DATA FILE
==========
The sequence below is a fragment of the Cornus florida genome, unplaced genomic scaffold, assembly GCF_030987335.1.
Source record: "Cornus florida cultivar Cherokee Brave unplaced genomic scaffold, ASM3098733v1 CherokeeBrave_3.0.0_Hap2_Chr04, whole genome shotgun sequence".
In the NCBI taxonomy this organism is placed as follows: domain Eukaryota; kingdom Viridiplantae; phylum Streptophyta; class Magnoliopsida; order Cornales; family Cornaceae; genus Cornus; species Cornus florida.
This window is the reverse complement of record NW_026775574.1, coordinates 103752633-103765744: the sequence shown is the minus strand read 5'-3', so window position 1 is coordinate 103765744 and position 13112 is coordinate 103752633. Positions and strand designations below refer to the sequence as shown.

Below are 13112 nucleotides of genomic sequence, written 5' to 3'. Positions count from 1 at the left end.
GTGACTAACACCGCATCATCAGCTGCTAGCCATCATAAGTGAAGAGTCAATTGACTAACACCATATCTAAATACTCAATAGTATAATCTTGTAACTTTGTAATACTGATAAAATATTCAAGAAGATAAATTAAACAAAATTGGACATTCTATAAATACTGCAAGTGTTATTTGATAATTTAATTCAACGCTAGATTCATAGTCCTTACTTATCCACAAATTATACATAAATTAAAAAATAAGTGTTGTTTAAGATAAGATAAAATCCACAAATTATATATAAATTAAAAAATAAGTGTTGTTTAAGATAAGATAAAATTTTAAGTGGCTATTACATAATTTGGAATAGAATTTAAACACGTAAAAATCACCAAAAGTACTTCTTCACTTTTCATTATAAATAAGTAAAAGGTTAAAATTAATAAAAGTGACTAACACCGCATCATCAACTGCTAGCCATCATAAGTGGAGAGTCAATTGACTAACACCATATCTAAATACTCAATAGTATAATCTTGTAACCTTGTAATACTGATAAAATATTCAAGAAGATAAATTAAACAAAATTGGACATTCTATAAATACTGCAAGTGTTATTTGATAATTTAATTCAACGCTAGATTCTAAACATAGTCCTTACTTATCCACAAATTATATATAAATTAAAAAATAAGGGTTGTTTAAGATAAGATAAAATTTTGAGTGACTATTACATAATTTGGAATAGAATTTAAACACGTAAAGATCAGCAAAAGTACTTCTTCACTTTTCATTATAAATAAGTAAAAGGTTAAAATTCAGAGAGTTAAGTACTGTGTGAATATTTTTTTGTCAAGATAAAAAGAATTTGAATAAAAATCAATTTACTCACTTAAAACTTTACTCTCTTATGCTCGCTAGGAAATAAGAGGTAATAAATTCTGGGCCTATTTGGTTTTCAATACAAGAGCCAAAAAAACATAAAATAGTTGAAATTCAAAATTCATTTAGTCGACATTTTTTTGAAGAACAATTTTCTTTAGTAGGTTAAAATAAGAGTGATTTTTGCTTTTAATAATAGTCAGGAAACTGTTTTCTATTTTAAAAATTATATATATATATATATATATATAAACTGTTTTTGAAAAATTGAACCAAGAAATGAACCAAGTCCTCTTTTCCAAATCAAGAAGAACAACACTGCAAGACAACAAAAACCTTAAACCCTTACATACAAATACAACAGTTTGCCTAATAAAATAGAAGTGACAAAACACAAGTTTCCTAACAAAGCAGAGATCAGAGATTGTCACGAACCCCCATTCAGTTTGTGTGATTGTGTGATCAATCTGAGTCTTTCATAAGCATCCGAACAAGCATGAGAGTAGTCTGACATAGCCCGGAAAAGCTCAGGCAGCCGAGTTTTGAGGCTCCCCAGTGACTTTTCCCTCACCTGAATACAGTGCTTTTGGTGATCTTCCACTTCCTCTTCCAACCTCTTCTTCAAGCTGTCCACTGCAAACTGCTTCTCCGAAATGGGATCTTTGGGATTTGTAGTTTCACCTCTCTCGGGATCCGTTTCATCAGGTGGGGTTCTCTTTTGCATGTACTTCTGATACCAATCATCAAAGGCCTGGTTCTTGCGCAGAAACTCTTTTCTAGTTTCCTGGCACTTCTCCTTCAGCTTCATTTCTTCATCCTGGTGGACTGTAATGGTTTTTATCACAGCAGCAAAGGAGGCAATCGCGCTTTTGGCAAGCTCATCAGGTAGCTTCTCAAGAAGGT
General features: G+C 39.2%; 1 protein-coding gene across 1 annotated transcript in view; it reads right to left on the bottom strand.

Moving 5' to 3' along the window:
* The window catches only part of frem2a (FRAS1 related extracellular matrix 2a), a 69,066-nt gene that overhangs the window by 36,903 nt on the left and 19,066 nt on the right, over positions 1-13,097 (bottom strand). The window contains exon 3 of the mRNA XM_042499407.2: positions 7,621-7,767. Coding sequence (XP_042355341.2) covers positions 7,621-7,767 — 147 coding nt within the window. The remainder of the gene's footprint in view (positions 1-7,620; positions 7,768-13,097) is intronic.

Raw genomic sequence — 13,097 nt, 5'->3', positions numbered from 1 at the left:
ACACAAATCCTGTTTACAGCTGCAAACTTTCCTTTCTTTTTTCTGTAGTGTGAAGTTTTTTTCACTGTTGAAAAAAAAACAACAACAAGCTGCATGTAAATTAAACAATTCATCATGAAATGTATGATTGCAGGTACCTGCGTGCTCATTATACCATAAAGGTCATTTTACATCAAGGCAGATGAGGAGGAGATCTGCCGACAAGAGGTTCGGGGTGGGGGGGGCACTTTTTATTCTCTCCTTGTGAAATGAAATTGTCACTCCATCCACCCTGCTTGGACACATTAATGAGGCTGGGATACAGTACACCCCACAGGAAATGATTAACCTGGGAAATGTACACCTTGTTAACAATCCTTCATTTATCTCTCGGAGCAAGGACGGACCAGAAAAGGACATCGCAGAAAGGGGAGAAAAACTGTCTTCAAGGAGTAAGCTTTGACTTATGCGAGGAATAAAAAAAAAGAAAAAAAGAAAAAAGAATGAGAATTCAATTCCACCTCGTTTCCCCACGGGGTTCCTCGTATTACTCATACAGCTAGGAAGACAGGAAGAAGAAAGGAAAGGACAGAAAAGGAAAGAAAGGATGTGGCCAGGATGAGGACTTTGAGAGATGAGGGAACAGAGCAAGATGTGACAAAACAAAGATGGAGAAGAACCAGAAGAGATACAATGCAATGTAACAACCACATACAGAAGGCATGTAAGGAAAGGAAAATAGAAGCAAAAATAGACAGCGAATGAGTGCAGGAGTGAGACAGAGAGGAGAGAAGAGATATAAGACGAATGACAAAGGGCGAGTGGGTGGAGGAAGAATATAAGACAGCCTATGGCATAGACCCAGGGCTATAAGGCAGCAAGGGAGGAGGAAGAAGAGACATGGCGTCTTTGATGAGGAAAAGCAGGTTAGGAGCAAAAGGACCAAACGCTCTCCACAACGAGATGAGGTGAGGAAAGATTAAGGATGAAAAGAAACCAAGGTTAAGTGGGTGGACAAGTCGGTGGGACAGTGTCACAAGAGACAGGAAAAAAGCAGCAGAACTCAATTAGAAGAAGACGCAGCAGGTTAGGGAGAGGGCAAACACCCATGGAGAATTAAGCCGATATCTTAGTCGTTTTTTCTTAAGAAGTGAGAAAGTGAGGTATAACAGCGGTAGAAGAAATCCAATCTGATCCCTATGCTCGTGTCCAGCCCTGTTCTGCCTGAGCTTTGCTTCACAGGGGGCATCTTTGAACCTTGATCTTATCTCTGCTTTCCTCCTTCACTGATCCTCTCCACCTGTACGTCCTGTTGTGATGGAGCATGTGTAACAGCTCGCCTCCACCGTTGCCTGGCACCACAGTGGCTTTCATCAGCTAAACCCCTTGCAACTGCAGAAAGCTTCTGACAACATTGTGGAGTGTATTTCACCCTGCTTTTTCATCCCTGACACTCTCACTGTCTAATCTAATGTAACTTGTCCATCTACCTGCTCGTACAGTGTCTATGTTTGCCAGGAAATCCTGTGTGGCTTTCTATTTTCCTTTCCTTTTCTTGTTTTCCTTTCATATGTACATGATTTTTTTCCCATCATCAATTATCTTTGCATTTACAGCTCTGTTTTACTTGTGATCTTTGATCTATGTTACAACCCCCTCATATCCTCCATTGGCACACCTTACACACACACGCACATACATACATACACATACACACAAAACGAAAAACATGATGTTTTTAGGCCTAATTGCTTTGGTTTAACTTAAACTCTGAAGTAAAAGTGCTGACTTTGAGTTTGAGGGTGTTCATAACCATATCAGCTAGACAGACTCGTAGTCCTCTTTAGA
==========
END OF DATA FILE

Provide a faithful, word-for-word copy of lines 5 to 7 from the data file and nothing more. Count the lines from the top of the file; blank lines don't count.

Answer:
Below are 13112 nucleotides of genomic sequence, written 5' to 3'. Positions count from 1 at the left end.
GTGACTAACACCGCATCATCAGCTGCTAGCCATCATAAGTGAAGAGTCAATTGACTAACACCATATCTAAATACTCAATAGTATAATCTTGTAACTTTGTAATACTGATAAAATATTCAAGAAGATAAATTAAACAAAATTGGACATTCTATAAATACTGCAAGTGTTATTTGATAATTTAATTCAACGCTAGATTCATAGTCCTTACTTATCCACAAATTATACATAAATTAAAAAATAAGTGTTGTTTAAGATAAGATAAAATCCACAAATTATATATAAATTAAAAAATAAGTGTTGTTTAAGATAAGATAAAATTTTAAGTGGCTATTACATAATTTGGAATAGAATTTAAACACGTAAAAATCACCAAAAGTACTTCTTCACTTTTCATTATAAATAAGTAAAAGGTTAAAATTAATAAAAGTGACTAACACCGCATCATCAACTGCTAGCCATCATAAGTGGAGAGTCAATTGACTAACACCATATCTAAATACTCAATAGTATAATCTTGTAACCTTGTAATACTGATAAAATATTCAAGAAGATAAATTAAACAAAATTGGACATTCTATAAATACTGCAAGTGTTATTTGATAATTTAATTCAACGCTAGATTCTAAACATAGTCCTTACTTATCCACAAATTATATATAAATTAAAAAATAAGGGTTGTTTAAGATAAGATAAAATTTTGAGTGACTATTACATAATTTGGAATAGAATTTAAACACGTAAAGATCAGCAAAAGTACTTCTTCACTTTTCATTATAAATAAGTAAAAGGTTAAAATTCAGAGAGTTAAGTACTGTGTGAATATTTTTTTGTCAAGATAAAAAGAATTTGAATAAAAATCAATTTACTCACTTAAAACTTTACTCTCTTATGCTCGCTAGGAAATAAGAGGTAATAAATTCTGGGCCTATTTGGTTTTCAATACAAGAGCCAAAAAAACATAAAATAGTTGAAATTCAAAATTCATTTAGTCGACATTTTTTTGAAGAACAATTTTCTTTAGTAGGTTAAAATAAGAGTGATTTTTGCTTTTAATAATAGTCAGGAAACTGTTTTCTATTTTAAAAATTATATATATATATATATATATATAAACTGTTTTTGAAAAATTGAACCAAGAAATGAACCAAGTCCTCTTTTCCAAATCAAGAAGAACAACACTGCAAGACAACAAAAACCTTAAACCCTTACATACAAATACAACAGTTTGCCTAATAAAATAGAAGTGACAAAACACAAGTTTCCTAACAAAGCAGAGATCAGAGATTGTCACGAACCCCCATTCAGTTTGTGTGATTGTGTGATCAATCTGAGTCTTTCATAAGCATCCGAACAAGCATGAGAGTAGTCTGACATAGCCCGGAAAAGCTCAGGCAGCCGAGTTTTGAGGCTCCCCAGTGACTTTTCCCTCACCTGAATACAGTGCTTTTGGTGATCTTCCACTTCCTCTTCCAACCTCTTCTTCAAGCTGTCCACTGCAAACTGCTTCTCCGAAATGGGATCTTTGGGATTTGTAGTTTCACCTCTCTCGGGATCCGTTTCATCAGGTGGGGTTCTCTTTTGCATGTACTTCTGATACCAATCATCAAAGGCCTGGTTCTTGCGCAGAAACTCTTTTCTAGTTTCCTGGCACTTCTCCTTCAGCTTCATTTCTTCATCCTGGTGGACTGTAATGGTTTTTATCACAGCAGCAAAGGAGGCAATCGCGCTTTTGGCAAGCTCATCAGGTAGCTTCTCAAGAAGGT
General features: G+C 39.2%; 1 protein-coding gene across 1 annotated transcript in view; it reads right to left on the bottom strand.